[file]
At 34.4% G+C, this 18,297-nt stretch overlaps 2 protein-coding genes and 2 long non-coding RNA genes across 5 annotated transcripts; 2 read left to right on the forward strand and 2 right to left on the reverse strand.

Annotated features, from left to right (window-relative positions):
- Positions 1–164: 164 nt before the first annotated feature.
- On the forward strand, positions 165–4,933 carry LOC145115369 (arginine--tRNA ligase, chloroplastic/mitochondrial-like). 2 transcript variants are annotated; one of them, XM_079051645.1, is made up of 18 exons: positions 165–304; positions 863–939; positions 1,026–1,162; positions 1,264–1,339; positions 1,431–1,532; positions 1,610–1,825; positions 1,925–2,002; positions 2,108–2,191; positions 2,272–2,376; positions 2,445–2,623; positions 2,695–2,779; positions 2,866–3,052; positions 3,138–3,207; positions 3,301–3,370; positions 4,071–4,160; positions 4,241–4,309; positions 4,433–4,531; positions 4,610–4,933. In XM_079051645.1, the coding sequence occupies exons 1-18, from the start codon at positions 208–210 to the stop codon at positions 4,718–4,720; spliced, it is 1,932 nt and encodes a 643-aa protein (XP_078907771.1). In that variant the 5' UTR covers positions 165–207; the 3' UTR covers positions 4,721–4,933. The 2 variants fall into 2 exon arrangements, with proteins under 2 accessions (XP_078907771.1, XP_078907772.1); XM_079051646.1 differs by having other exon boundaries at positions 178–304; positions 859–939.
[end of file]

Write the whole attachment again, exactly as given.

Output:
At 34.4% G+C, this 18,297-nt stretch overlaps 2 protein-coding genes and 2 long non-coding RNA genes across 5 annotated transcripts; 2 read left to right on the forward strand and 2 right to left on the reverse strand.

Annotated features, from left to right (window-relative positions):
- Positions 1–164: 164 nt before the first annotated feature.
- On the forward strand, positions 165–4,933 carry LOC145115369 (arginine--tRNA ligase, chloroplastic/mitochondrial-like). 2 transcript variants are annotated; one of them, XM_079051645.1, is made up of 18 exons: positions 165–304; positions 863–939; positions 1,026–1,162; positions 1,264–1,339; positions 1,431–1,532; positions 1,610–1,825; positions 1,925–2,002; positions 2,108–2,191; positions 2,272–2,376; positions 2,445–2,623; positions 2,695–2,779; positions 2,866–3,052; positions 3,138–3,207; positions 3,301–3,370; positions 4,071–4,160; positions 4,241–4,309; positions 4,433–4,531; positions 4,610–4,933. In XM_079051645.1, the coding sequence occupies exons 1-18, from the start codon at positions 208–210 to the stop codon at positions 4,718–4,720; spliced, it is 1,932 nt and encodes a 643-aa protein (XP_078907771.1). In that variant the 5' UTR covers positions 165–207; the 3' UTR covers positions 4,721–4,933. The 2 variants fall into 2 exon arrangements, with proteins under 2 accessions (XP_078907771.1, XP_078907772.1); XM_079051646.1 differs by having other exon boundaries at positions 178–304; positions 859–939.